(Reuters) - The Federal Reserve should leave interest rates where they are until the U.S. economic outlook is clearer, Dallas Fed President Robert Kaplan said on Tuesday, a process that in his view could take several more months.
“I believe it would be prudent for the Fed to exercise patience and refrain from taking further action on the federal funds rate until the economic outlook becomes somewhat clearer,” Kaplan said in an essay prepared for publication on the regional Fed bank’s website. “I expect we will get some further clarity during the first half of 2019.”
The U.S. central bank last week left the target range for its key policy rate at 2.25 percent to 2.5 percent, and promised to be “patient” before making any future adjustments to rates.
Its statement, issued after its January policy-setting meeting, gave no sense of how long the current stance would last, and Kaplan’s comments are among the first to provide a bit of a timeline.
Kaplan has been warning of a slowdown in 2019 for months, and has flagged tighter financial conditions, slowing global growth and trade tensions as risks to what last year was strong domestic economic traction. His essay - one of an occasional series - again flagged those risks, as well as a slowdown in housing and the manufacturing sector.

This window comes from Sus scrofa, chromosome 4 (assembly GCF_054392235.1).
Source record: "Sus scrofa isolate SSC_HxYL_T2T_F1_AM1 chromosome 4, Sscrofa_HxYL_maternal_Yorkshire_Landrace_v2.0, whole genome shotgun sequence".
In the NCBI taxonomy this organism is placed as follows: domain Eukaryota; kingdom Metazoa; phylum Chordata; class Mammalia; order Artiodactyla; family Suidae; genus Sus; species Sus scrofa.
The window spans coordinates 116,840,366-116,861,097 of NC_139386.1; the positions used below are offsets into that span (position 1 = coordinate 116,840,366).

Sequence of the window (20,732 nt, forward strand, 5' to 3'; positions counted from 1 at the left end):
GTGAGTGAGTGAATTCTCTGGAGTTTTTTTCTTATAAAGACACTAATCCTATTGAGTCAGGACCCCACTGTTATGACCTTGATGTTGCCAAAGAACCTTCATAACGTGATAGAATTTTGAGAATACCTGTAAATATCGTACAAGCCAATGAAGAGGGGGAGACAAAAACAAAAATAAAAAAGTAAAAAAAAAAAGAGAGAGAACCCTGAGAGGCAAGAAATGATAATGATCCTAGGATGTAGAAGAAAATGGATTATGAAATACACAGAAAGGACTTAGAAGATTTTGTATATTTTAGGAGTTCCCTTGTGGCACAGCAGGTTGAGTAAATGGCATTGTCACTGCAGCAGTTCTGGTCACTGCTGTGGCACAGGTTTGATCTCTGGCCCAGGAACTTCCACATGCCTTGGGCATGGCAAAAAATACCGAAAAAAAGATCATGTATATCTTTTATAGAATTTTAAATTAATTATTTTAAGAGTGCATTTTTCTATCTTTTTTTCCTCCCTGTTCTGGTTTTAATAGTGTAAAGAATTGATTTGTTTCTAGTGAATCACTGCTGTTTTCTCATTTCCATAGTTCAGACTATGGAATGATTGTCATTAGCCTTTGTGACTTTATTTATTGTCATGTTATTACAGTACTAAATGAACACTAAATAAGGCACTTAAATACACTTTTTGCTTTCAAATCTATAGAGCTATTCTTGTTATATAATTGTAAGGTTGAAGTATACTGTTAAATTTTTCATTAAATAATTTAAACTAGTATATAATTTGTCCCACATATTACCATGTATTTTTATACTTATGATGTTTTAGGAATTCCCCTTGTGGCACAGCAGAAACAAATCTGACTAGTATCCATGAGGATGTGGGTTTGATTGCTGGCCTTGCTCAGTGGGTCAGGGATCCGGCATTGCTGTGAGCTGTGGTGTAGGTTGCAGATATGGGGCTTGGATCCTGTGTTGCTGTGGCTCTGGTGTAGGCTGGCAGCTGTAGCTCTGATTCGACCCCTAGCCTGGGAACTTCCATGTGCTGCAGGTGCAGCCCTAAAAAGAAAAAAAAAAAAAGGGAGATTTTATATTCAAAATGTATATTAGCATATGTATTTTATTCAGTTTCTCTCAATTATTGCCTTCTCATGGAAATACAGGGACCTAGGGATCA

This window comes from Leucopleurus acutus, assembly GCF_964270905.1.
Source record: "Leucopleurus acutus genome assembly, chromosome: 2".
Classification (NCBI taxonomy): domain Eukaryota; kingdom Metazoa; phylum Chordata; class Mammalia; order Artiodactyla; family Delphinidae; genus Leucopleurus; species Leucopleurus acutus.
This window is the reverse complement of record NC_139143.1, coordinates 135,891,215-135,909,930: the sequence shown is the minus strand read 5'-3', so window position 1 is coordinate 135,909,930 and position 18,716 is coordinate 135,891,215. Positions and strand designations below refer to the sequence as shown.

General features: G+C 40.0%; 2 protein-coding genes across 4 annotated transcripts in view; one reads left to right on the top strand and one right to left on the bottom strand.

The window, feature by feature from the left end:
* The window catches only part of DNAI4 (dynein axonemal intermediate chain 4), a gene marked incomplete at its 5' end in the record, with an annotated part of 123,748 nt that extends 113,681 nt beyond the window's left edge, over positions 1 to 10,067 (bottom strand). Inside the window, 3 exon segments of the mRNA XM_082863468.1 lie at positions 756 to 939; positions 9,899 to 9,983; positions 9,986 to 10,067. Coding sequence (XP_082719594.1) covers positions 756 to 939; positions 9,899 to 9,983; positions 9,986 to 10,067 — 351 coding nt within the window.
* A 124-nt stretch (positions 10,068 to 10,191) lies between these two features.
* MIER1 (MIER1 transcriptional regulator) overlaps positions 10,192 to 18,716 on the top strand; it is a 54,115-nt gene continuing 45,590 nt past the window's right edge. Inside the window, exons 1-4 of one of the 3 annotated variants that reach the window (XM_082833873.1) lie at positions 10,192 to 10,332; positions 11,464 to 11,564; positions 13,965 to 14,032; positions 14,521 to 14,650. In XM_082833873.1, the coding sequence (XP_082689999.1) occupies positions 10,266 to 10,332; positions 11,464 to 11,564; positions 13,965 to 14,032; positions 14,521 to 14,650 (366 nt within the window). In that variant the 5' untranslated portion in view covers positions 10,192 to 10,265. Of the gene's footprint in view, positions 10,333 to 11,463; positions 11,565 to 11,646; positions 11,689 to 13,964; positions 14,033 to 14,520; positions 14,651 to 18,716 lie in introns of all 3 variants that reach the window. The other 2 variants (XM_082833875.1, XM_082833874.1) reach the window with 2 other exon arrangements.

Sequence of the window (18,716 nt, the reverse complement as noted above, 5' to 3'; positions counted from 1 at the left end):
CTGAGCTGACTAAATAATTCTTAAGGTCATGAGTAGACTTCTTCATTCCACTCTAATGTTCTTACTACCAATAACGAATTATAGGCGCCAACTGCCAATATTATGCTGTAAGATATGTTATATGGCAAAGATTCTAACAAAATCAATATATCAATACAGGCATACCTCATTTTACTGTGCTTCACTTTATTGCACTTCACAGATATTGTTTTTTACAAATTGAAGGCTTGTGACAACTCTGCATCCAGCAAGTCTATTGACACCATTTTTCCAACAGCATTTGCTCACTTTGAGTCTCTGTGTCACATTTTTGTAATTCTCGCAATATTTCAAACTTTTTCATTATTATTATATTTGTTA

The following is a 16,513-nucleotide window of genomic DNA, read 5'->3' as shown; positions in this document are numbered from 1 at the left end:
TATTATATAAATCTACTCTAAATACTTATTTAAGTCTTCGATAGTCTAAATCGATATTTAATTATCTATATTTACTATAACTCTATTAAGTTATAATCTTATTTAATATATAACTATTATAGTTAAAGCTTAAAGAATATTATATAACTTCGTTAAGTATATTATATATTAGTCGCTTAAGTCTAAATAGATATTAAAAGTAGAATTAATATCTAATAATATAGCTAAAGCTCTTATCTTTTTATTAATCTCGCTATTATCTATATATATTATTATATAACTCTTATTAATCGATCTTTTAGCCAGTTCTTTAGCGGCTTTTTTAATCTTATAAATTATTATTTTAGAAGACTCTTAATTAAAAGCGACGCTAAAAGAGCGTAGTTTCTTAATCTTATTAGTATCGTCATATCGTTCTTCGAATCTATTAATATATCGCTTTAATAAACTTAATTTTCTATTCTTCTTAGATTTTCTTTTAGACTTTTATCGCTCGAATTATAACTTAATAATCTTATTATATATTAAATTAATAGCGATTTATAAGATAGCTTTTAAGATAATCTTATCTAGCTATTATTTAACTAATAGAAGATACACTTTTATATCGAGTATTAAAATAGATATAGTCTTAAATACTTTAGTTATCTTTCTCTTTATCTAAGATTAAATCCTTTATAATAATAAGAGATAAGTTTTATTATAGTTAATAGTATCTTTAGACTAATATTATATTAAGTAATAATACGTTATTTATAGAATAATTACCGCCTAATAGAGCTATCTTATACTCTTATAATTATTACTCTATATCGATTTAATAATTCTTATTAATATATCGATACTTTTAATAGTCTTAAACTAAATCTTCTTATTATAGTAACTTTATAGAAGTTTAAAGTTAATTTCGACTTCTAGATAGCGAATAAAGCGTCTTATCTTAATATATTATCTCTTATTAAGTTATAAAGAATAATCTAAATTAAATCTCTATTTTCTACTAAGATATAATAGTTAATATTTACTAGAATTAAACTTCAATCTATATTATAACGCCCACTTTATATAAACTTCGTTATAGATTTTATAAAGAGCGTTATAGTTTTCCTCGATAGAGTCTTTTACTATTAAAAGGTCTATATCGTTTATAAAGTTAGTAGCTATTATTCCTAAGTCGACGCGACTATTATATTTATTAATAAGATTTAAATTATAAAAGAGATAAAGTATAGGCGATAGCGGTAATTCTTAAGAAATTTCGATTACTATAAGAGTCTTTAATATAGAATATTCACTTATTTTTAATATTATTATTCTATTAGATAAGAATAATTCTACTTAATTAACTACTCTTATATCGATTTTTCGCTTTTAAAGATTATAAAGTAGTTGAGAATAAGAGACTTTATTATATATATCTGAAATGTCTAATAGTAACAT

And though he said the labor market is extremely tight by historical standards, with 4 percent unemployment and hundreds of thousands of jobs created each month, structural changes in the economy like globalization and online shopping are keeping inflation from surging in response.
With inflation meeting the Fed’s 2-percent goal, the central bank he said “has the luxury of being patient over the next several months.”
It is also highly appropriate, he said, for the Fed to be open to changing its current plan to reduce the size of its balance sheet, currently at $4 trillion, based on economic and financial conditions. The Fed said it was discussing such changes and could make a decision in coming months.
Kaplan is not voter on monetary policy this year, but he takes part in the Fed’s regular policy-setting meetings in Washington.
Reporting by Ann Saphir; Editing by Chizu Nomiyama